- They get relief from unpleasant gastrointestinal symptoms.
Young children, pregnant women, breastfeeding women, and the elderly are not good candidates for very low fat diets. These groups have special nutritional needs that are unlikely to be met by very low fat intake.
Low fat diets are difficult to maintain for long periods. They may increase the risk of yo-yo dieting or weight cycling.
Although many low fat diets have been shown to be healthy, individual diets vary, and some low fat diets are not nutritionally balanced.
Research and general acceptance
Many health claims have been made for low fat diets. One is that they help people lose weight better than other diets. However, studies have shown that low fat diets are no better at helping people lose weight and keep that weight off than regular low-calorie diets. The total amount of calories has more effect on weight loss than the particular foods those calories come from.
QUESTIONS TO ASK THE DOCTOR
- Why is a low fat diet better for me than a regular calorie-reduced diet?
- Does this diet pose any special risks for me that I should be aware of?
- Do I need to take a dietary supplement while I am on this diet?
- What are my risk factors for cardiovascular disease and how will this diet affect them?
- Is this diet appropriate for my entire family?
For many years, the public was told that low fat diets helped protect against breast cancer , colon cancer , and heart disease. In a landmark study of 49,000 women between the ages of 50 and 79 that was published in February 2007 in the Journal of the American Medical Association, women were divided randomly into a group that ate a low fat diet and another group that had no restrictions and ate the average America diet. Researchers found no significant difference in the rates of breast cancer, colon cancer, or heart attack and stroke between the two groups. They concluded that there was no justification in recommending a low-fat diet to the public as protection against these diseases. This study is particularly important because it was large, well-designed, independent (It was funded by the federal government.) and followed women for 8 years. This study has been extended and these women will be followed until 2010.
Critics of this study claim that the low-fat group did not reduce their fat significantly enough to make a difference in health and that the study did not cover enough time. Others said that eating unsaturated fat (a Mediterranean diet) was heart healthy and that this study did not distinguish between saturated and unsaturated fat intake. Supporters of the study have said that it shows that how much people eat and how much they exercise (their calorie balance) are more important than what they eat. This study is likely to stimulate more research into low fat diets and the health differences between unsaturated and saturated fats.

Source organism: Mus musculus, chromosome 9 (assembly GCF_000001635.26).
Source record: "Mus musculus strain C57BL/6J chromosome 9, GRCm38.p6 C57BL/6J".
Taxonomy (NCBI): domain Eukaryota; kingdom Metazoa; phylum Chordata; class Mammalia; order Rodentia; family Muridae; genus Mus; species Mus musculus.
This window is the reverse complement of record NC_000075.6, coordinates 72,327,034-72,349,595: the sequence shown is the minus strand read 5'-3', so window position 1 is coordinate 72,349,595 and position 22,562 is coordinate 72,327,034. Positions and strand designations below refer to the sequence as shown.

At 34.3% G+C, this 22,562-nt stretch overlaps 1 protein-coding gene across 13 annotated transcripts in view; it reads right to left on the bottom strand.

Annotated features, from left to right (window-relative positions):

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American Dietetic Association. 120 South Riverside Plaza, Suite 2000, Chicago, Illinois 60606-6995. Telephone:(800) 877-1600. Web site: http://www.eatright.org
American Heart Association. 7272 Greenville Avenue, Dallas, TX 75231. Telephone: (800) 242-8721. Web site: http://www.americanheart.org
Harvard School of Public Health. “Interpreting News on Diet.” Harvard University, 2007. http://www.hsph.harvard.edu/nutritionsource/media.html
Jackson Siegelbaum Gastroenterology. “Low Fat Diet.” 2006 http://www.gicare.pated/edtgs11.htm
Laino, Charlene. “Traditional Low-Fat Diet Rated Healthy.” WebMD, March 26, 2007. http://www.webmd.com/heart-disease/news/20070326/traditional-low-fat-diet-rated-healthy
“Dietary Guidelines for Americans 2005.” January 12, 2005. http://www.healthierus.gov/dietaryguidelines
Tish Davidson A.M.
"Low Fat Diet." The Gale Encyclopedia of Senior Health: A Guide for Seniors and Their Caregivers. . Encyclopedia.com. (January 20, 2019). https://www.encyclopedia.com/caregiving/encyclopedias-almanacs-transcripts-and-maps/low-fat-diet
"Low Fat Diet." The Gale Encyclopedia of Senior Health: A Guide for Seniors and Their Caregivers. . Retrieved January 20, 2019 from Encyclopedia.com: https://www.encyclopedia.com/caregiving/encyclopedias-almanacs-transcripts-and-maps/low-fat-diet